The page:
**13 Sep 2000** (updated 13 Sep 2000 at 20:41 UTC)

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**The sun was born/ so it shall die/ So only shadows comfort me...**

Really tired here at work. Went to see VNV Nation and Apoptygma Berzerk in concert last night. A
truly
incredible
(almost religious) experience. The venue (the Limelight) is a huge converted church, with a main performance
floor
and several outlying bars. The gothic ceilings, and original stained glass are impressive. There are also two
stories
of catwalk above the stage for better view of performances. I was thrilled that the concert was there, because it is
one of the few times I get to go to the Limelight without dealing with hip hop and Bridge and Tunnel people.

Both bands put in solid performances. VNV Nation had an impressive backing video, and it
amused
me
to
see
"DVD Play" appear on the screen behind them before they came on. Apoptygma Berzerk had an even larger
screen with stage lights on it. It was amazing. I haven't danced so hard in quite a while, and I finally staggered
home at 2:30 am (up at 8:30am). Thank goodness for coffee. I have to go to a seminar on XBRL this afternoon,
so
I'll probably need a refill so I don't fall asleep.

My sister sent me the Job doll from TrainUpAChild.
Excellent.
I've
never owned an action figure with open sores before...

**Addendum**

mattbradshaw asks why the difficulty of factoring large numbers
is
essentially unprovable.
Here's a quick summary. Theoretical computer science defines P algorithms as those that can be completed in
polynomial time (eg, O(n), O(n^2), etc). A more difficult class is NP algorithms. These can't be solved in
polynomial
time (eg, O(2^n), O(n!)), but can be verified in polynomial time. In order to prove that factoring large numbers, you
would have to prove the NO P-class algorithm exists for doing such an operation. Establishing existence in
proofs
is easy, but nonexistence is usually not possible. Although we haven't found a P solution yet, there is no good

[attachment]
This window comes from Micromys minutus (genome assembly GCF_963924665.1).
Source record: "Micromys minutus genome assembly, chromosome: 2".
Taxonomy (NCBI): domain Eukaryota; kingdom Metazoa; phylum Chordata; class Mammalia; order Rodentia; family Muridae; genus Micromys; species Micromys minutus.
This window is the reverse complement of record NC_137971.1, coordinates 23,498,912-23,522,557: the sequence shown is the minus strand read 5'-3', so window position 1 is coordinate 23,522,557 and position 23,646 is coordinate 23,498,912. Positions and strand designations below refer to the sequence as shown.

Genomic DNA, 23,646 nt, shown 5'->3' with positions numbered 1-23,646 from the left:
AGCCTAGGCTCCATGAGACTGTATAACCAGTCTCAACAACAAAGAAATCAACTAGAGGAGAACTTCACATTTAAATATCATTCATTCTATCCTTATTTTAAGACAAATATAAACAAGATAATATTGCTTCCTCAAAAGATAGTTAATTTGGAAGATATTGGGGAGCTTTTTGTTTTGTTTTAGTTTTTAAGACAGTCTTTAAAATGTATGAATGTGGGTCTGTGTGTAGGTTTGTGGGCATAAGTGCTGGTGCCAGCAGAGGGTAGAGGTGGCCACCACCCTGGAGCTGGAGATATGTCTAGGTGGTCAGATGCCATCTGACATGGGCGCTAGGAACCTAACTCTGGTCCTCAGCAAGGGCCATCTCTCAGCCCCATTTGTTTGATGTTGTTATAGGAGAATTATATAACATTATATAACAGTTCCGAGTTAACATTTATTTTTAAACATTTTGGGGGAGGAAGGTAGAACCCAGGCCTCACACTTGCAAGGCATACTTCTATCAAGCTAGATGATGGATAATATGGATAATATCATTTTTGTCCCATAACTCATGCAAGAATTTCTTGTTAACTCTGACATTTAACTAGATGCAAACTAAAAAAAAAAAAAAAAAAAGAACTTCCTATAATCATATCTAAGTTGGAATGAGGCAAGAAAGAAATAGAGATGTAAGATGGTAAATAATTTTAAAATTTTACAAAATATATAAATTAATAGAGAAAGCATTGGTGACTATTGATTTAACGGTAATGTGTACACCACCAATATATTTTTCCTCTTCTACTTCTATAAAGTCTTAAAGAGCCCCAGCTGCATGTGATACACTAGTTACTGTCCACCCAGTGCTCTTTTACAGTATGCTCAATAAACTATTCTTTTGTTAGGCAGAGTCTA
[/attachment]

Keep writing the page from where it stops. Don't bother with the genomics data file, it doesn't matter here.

way
to prove one doesn't exist. Of course, if you did find a P solution, I think you might also prove that P=NP, getting
the acclaim of all theoretical computer scientists everywhere.

**Another Addendum**

squiggy: The problem stems from several limits. Search engines can be very big (500 million
pages). Due to limitations on bandwidth and processing, most of them only have a monthly refresh cycle for their
indexes. Unfortunately a lot can change in a month on the web. Another limitation is that you are only really
allowed to request pages from a given web server once every 20-30s (if you want to be polite and not piss them off).
This means you can only make some 2000-3000 requests against a given web site a day. This increases the time
it takes to index a site, reducing its frequency in a given period.

Potentially, you could write some batchmode processes to verify that links in the index are live. However, this must
still obey the 20-30s rule, and since you're checking pages, most search engines feel that you might as well just
wait until the next reindexing cycle. There are some other potential solutions, but I can't really go into them now.

The XBRL symposium was boring. Too much explaining to CPAs why XML might by a Good Thing(tm) for financial
reporting. Duh.